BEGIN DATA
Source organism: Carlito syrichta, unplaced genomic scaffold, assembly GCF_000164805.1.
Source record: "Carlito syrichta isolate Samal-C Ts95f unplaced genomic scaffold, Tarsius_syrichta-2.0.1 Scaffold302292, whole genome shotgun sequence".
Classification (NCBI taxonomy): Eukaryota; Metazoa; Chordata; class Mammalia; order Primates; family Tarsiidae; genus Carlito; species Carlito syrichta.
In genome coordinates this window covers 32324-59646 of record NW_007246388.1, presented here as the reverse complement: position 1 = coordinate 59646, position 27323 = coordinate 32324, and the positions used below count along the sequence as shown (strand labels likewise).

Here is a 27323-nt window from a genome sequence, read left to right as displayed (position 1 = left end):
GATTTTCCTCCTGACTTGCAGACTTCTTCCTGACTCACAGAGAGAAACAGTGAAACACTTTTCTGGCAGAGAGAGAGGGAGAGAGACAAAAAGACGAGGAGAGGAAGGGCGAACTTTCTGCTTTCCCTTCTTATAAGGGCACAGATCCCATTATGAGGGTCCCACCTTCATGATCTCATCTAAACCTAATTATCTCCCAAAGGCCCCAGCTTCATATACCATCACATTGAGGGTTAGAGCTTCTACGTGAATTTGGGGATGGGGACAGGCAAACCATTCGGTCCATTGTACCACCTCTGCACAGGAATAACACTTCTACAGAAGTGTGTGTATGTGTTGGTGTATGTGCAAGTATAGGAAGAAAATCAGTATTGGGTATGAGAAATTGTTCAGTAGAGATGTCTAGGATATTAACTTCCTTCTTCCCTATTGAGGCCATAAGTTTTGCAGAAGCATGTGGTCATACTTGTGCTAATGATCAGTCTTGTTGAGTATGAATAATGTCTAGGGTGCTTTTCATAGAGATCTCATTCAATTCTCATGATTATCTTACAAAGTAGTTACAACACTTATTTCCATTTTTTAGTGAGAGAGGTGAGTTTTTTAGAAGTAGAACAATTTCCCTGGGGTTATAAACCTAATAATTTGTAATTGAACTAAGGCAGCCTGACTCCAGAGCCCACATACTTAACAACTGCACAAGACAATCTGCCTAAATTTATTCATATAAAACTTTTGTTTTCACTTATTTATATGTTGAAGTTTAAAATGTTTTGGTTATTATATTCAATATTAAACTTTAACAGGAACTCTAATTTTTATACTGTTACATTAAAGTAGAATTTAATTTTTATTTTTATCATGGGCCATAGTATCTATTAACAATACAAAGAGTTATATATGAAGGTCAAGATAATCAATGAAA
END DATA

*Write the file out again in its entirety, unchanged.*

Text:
Source organism: Carlito syrichta, unplaced genomic scaffold, assembly GCF_000164805.1.
Source record: "Carlito syrichta isolate Samal-C Ts95f unplaced genomic scaffold, Tarsius_syrichta-2.0.1 Scaffold302292, whole genome shotgun sequence".
Classification (NCBI taxonomy): Eukaryota; Metazoa; Chordata; class Mammalia; order Primates; family Tarsiidae; genus Carlito; species Carlito syrichta.
In genome coordinates this window covers 32324-59646 of record NW_007246388.1, presented here as the reverse complement: position 1 = coordinate 59646, position 27323 = coordinate 32324, and the positions used below count along the sequence as shown (strand labels likewise).

Here is a 27323-nt window from a genome sequence, read left to right as displayed (position 1 = left end):
GATTTTCCTCCTGACTTGCAGACTTCTTCCTGACTCACAGAGAGAAACAGTGAAACACTTTTCTGGCAGAGAGAGAGGGAGAGAGACAAAAAGACGAGGAGAGGAAGGGCGAACTTTCTGCTTTCCCTTCTTATAAGGGCACAGATCCCATTATGAGGGTCCCACCTTCATGATCTCATCTAAACCTAATTATCTCCCAAAGGCCCCAGCTTCATATACCATCACATTGAGGGTTAGAGCTTCTACGTGAATTTGGGGATGGGGACAGGCAAACCATTCGGTCCATTGTACCACCTCTGCACAGGAATAACACTTCTACAGAAGTGTGTGTATGTGTTGGTGTATGTGCAAGTATAGGAAGAAAATCAGTATTGGGTATGAGAAATTGTTCAGTAGAGATGTCTAGGATATTAACTTCCTTCTTCCCTATTGAGGCCATAAGTTTTGCAGAAGCATGTGGTCATACTTGTGCTAATGATCAGTCTTGTTGAGTATGAATAATGTCTAGGGTGCTTTTCATAGAGATCTCATTCAATTCTCATGATTATCTTACAAAGTAGTTACAACACTTATTTCCATTTTTTAGTGAGAGAGGTGAGTTTTTTAGAAGTAGAACAATTTCCCTGGGGTTATAAACCTAATAATTTGTAATTGAACTAAGGCAGCCTGACTCCAGAGCCCACATACTTAACAACTGCACAAGACAATCTGCCTAAATTTATTCATATAAAACTTTTGTTTTCACTTATTTATATGTTGAAGTTTAAAATGTTTTGGTTATTATATTCAATATTAAACTTTAACAGGAACTCTAATTTTTATACTGTTACATTAAAGTAGAATTTAATTTTTATTTTTATCATGGGCCATAGTATCTATTAACAATACAAAGAGTTATATATGAAGGTCAAGATAATCAATGAAA